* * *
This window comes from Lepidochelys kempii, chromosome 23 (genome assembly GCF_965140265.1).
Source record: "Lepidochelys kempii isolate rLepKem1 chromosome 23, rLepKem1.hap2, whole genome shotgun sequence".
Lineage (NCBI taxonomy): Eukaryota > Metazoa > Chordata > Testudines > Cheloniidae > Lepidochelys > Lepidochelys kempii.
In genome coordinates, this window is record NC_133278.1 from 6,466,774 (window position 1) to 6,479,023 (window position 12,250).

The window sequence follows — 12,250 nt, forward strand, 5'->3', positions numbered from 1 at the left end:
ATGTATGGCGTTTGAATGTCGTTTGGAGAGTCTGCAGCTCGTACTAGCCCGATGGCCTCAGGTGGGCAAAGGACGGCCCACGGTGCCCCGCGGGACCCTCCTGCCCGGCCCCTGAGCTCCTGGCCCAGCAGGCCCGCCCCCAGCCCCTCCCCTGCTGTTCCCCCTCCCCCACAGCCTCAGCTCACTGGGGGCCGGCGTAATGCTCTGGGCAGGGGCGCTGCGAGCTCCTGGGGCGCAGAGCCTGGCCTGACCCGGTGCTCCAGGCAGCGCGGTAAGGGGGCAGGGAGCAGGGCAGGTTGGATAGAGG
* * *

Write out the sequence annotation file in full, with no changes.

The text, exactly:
This window comes from Lepidochelys kempii, chromosome 23 (genome assembly GCF_965140265.1).
Source record: "Lepidochelys kempii isolate rLepKem1 chromosome 23, rLepKem1.hap2, whole genome shotgun sequence".
Lineage (NCBI taxonomy): Eukaryota > Metazoa > Chordata > Testudines > Cheloniidae > Lepidochelys > Lepidochelys kempii.
In genome coordinates, this window is record NC_133278.1 from 6,466,774 (window position 1) to 6,479,023 (window position 12,250).

The window sequence follows — 12,250 nt, forward strand, 5'->3', positions numbered from 1 at the left end:
ATGTATGGCGTTTGAATGTCGTTTGGAGAGTCTGCAGCTCGTACTAGCCCGATGGCCTCAGGTGGGCAAAGGACGGCCCACGGTGCCCCGCGGGACCCTCCTGCCCGGCCCCTGAGCTCCTGGCCCAGCAGGCCCGCCCCCAGCCCCTCCCCTGCTGTTCCCCCTCCCCCACAGCCTCAGCTCACTGGGGGCCGGCGTAATGCTCTGGGCAGGGGCGCTGCGAGCTCCTGGGGCGCAGAGCCTGGCCTGACCCGGTGCTCCAGGCAGCGCGGTAAGGGGGCAGGGAGCAGGGCAGGTTGGATAGAGG